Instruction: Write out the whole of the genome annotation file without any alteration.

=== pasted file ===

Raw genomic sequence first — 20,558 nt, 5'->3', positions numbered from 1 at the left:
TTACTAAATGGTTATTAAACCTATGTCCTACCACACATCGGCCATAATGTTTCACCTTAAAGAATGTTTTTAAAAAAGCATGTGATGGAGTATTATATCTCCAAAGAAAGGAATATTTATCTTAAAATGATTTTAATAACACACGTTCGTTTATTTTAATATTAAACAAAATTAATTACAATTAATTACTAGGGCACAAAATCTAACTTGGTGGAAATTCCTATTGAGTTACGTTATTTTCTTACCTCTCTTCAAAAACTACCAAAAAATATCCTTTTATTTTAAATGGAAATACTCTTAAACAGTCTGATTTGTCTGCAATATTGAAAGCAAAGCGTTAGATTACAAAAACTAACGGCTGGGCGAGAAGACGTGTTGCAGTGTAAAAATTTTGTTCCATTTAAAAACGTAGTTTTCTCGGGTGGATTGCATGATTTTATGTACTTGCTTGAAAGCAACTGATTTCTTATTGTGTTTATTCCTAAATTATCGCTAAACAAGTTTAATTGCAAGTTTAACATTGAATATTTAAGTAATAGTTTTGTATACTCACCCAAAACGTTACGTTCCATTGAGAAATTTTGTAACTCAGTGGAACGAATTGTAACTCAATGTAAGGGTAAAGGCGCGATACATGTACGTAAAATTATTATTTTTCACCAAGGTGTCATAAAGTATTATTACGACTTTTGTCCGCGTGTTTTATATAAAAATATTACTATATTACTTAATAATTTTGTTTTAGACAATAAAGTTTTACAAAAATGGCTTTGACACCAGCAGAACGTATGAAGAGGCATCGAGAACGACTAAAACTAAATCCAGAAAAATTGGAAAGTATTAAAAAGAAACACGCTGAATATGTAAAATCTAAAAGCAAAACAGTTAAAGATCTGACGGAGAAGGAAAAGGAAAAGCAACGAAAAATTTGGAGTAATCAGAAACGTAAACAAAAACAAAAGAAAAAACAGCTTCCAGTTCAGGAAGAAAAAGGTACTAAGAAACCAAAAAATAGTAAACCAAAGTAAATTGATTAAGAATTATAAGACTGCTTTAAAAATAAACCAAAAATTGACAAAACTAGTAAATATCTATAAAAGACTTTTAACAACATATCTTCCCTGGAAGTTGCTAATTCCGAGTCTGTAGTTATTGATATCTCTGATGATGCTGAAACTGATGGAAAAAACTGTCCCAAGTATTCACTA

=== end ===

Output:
Raw genomic sequence first — 20,558 nt, 5'->3', positions numbered from 1 at the left:
TTACTAAATGGTTATTAAACCTATGTCCTACCACACATCGGCCATAATGTTTCACCTTAAAGAATGTTTTTAAAAAAGCATGTGATGGAGTATTATATCTCCAAAGAAAGGAATATTTATCTTAAAATGATTTTAATAACACACGTTCGTTTATTTTAATATTAAACAAAATTAATTACAATTAATTACTAGGGCACAAAATCTAACTTGGTGGAAATTCCTATTGAGTTACGTTATTTTCTTACCTCTCTTCAAAAACTACCAAAAAATATCCTTTTATTTTAAATGGAAATACTCTTAAACAGTCTGATTTGTCTGCAATATTGAAAGCAAAGCGTTAGATTACAAAAACTAACGGCTGGGCGAGAAGACGTGTTGCAGTGTAAAAATTTTGTTCCATTTAAAAACGTAGTTTTCTCGGGTGGATTGCATGATTTTATGTACTTGCTTGAAAGCAACTGATTTCTTATTGTGTTTATTCCTAAATTATCGCTAAACAAGTTTAATTGCAAGTTTAACATTGAATATTTAAGTAATAGTTTTGTATACTCACCCAAAACGTTACGTTCCATTGAGAAATTTTGTAACTCAGTGGAACGAATTGTAACTCAATGTAAGGGTAAAGGCGCGATACATGTACGTAAAATTATTATTTTTCACCAAGGTGTCATAAAGTATTATTACGACTTTTGTCCGCGTGTTTTATATAAAAATATTACTATATTACTTAATAATTTTGTTTTAGACAATAAAGTTTTACAAAAATGGCTTTGACACCAGCAGAACGTATGAAGAGGCATCGAGAACGACTAAAACTAAATCCAGAAAAATTGGAAAGTATTAAAAAGAAACACGCTGAATATGTAAAATCTAAAAGCAAAACAGTTAAAGATCTGACGGAGAAGGAAAAGGAAAAGCAACGAAAAATTTGGAGTAATCAGAAACGTAAACAAAAACAAAAGAAAAAACAGCTTCCAGTTCAGGAAGAAAAAGGTACTAAGAAACCAAAAAATAGTAAACCAAAGTAAATTGATTAAGAATTATAAGACTGCTTTAAAAATAAACCAAAAATTGACAAAACTAGTAAATATCTATAAAAGACTTTTAACAACATATCTTCCCTGGAAGTTGCTAATTCCGAGTCTGTAGTTATTGATATCTCTGATGATGCTGAAACTGATGGAAAAAACTGTCCCAAGTATTCACTA